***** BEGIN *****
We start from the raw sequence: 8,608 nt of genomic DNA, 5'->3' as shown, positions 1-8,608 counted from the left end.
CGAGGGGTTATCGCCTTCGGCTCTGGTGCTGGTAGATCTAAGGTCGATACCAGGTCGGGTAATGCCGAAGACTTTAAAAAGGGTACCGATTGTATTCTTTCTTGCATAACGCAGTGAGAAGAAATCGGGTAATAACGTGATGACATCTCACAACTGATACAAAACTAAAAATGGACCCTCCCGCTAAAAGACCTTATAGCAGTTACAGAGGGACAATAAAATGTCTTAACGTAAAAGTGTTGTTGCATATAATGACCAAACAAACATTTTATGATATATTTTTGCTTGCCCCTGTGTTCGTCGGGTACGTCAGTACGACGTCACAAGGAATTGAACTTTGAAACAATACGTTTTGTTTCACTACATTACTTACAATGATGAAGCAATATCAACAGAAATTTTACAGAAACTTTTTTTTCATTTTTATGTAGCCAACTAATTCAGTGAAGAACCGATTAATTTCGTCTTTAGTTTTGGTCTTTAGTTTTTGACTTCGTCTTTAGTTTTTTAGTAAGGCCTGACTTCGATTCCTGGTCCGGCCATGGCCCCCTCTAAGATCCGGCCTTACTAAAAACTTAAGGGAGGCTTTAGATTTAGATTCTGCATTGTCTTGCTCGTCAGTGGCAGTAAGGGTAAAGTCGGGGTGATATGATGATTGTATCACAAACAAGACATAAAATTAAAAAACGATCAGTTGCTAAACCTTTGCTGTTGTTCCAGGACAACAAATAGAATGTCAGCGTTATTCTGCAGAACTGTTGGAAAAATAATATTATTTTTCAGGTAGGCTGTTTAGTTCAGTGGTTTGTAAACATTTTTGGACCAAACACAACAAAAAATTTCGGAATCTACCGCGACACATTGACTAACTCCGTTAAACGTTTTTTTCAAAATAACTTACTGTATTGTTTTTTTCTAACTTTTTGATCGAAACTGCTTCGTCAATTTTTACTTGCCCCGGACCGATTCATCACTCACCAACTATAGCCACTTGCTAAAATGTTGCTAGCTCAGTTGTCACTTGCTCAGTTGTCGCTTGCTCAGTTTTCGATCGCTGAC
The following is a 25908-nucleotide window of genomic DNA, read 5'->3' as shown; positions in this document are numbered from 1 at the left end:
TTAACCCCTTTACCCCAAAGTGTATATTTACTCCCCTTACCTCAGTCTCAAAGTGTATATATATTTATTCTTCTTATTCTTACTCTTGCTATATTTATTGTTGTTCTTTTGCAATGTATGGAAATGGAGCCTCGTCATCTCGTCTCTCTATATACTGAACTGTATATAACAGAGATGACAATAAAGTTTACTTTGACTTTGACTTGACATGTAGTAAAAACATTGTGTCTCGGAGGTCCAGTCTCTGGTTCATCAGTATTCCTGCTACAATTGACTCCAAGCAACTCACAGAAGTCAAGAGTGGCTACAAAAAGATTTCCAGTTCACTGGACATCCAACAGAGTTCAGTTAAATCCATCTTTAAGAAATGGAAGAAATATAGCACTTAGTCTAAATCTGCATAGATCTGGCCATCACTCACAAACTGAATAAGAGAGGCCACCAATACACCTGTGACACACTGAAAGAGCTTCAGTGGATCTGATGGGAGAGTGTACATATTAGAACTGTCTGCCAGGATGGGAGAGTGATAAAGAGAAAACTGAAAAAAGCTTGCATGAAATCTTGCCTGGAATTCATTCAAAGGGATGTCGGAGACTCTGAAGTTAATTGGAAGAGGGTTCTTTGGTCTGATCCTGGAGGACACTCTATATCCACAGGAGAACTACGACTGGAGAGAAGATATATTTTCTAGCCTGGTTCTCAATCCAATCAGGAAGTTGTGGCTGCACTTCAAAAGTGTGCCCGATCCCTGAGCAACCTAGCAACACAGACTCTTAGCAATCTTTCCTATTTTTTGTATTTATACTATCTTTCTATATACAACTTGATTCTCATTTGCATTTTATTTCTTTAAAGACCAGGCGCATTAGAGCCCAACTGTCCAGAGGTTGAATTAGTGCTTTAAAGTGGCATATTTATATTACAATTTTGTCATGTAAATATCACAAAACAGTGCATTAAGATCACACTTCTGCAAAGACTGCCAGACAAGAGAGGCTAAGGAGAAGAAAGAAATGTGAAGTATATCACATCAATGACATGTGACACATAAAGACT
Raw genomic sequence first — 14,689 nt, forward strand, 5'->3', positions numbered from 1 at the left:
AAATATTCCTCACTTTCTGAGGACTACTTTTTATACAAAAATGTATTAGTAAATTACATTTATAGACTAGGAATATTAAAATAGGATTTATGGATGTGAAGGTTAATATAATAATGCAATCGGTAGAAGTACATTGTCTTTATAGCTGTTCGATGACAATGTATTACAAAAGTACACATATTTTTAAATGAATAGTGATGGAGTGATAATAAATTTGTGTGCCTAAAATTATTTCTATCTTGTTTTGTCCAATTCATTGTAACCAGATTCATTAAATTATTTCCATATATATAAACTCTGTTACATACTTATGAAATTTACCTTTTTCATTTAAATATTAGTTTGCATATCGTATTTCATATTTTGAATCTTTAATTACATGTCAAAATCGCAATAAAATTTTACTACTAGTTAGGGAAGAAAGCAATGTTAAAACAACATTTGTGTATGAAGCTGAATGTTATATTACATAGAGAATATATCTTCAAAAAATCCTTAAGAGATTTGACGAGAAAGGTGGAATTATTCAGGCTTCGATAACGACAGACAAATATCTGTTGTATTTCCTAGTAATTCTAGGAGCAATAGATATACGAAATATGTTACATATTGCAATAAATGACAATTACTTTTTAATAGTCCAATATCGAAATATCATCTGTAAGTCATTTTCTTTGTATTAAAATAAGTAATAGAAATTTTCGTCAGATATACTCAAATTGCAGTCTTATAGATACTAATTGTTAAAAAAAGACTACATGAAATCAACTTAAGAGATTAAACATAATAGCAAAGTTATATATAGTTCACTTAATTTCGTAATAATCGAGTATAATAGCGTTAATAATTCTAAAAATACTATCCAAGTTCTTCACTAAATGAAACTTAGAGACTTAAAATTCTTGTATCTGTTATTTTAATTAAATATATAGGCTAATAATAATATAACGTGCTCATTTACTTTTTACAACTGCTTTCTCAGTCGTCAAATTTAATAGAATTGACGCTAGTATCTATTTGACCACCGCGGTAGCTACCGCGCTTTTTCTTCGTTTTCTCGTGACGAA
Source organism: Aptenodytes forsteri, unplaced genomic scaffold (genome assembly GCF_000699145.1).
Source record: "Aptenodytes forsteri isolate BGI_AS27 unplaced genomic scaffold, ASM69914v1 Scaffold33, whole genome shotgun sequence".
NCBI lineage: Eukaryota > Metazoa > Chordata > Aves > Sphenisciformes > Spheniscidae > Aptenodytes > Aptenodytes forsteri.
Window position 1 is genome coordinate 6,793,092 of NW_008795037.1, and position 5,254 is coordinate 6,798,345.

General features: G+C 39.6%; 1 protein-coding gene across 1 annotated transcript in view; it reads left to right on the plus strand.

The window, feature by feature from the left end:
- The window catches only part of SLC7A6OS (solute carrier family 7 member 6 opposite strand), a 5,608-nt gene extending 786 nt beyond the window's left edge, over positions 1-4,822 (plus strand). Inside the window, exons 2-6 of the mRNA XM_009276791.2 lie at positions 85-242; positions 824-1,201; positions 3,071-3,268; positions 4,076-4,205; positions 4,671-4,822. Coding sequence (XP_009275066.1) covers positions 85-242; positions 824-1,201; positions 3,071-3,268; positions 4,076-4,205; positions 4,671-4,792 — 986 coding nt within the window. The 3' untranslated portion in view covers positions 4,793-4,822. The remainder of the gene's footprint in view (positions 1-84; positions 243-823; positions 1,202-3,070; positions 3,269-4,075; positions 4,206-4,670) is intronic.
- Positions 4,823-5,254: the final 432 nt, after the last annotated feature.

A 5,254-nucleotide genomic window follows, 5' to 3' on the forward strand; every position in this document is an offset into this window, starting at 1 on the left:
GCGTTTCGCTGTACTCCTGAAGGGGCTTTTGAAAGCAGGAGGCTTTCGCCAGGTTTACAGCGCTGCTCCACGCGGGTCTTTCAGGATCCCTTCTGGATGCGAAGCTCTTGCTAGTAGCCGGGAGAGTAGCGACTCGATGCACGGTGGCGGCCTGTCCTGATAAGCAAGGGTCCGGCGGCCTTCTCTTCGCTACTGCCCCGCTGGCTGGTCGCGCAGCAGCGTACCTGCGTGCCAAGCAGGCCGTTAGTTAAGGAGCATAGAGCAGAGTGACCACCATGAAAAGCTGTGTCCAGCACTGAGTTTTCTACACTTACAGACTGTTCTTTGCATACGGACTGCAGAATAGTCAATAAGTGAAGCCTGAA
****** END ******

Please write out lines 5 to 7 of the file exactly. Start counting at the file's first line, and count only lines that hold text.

Raw genomic sequence first — 14,689 nt, forward strand, 5'->3', positions numbered from 1 at the left:
AAATATTCCTCACTTTCTGAGGACTACTTTTTATACAAAAATGTATTAGTAAATTACATTTATAGACTAGGAATATTAAAATAGGATTTATGGATGTGAAGGTTAATATAATAATGCAATCGGTAGAAGTACATTGTCTTTATAGCTGTTCGATGACAATGTATTACAAAAGTACACATATTTTTAAATGAATAGTGATGGAGTGATAATAAATTTGTGTGCCTAAAATTATTTCTATCTTGTTTTGTCCAATTCATTGTAACCAGATTCATTAAATTATTTCCATATATATAAACTCTGTTACATACTTATGAAATTTACCTTTTTCATTTAAATATTAGTTTGCATATCGTATTTCATATTTTGAATCTTTAATTACATGTCAAAATCGCAATAAAATTTTACTACTAGTTAGGGAAGAAAGCAATGTTAAAACAACATTTGTGTATGAAGCTGAATGTTATATTACATAGAGAATATATCTTCAAAAAATCCTTAAGAGATTTGACGAGAAAGGTGGAATTATTCAGGCTTCGATAACGACAGACAAATATCTGTTGTATTTCCTAGTAATTCTAGGAGCAATAGATATACGAAATATGTTACATATTGCAATAAATGACAATTACTTTTTAATAGTCCAATATCGAAATATCATCTGTAAGTCATTTTCTTTGTATTAAAATAAGTAATAGAAATTTTCGTCAGATATACTCAAATTGCAGTCTTATAGATACTAATTGTTAAAAAAAGACTACATGAAATCAACTTAAGAGATTAAACATAATAGCAAAGTTATATATAGTTCACTTAATTTCGTAATAATCGAGTATAATAGCGTTAATAATTCTAAAAATACTATCCAAGTTCTTCACTAAATGAAACTTAGAGACTTAAAATTCTTGTATCTGTTATTTTAATTAAATATATAGGCTAATAATAATATAACGTGCTCATTTACTTTTTACAACTGCTTTCTCAGTCGTCAAATTTAATAGAATTGACGCTAGTATCTATTTGACCACCGCGGTAGCTACCGCGCTTTTTCTTCGTTTTCTCGTGACGAA
Source organism: Aptenodytes forsteri, unplaced genomic scaffold (genome assembly GCF_000699145.1).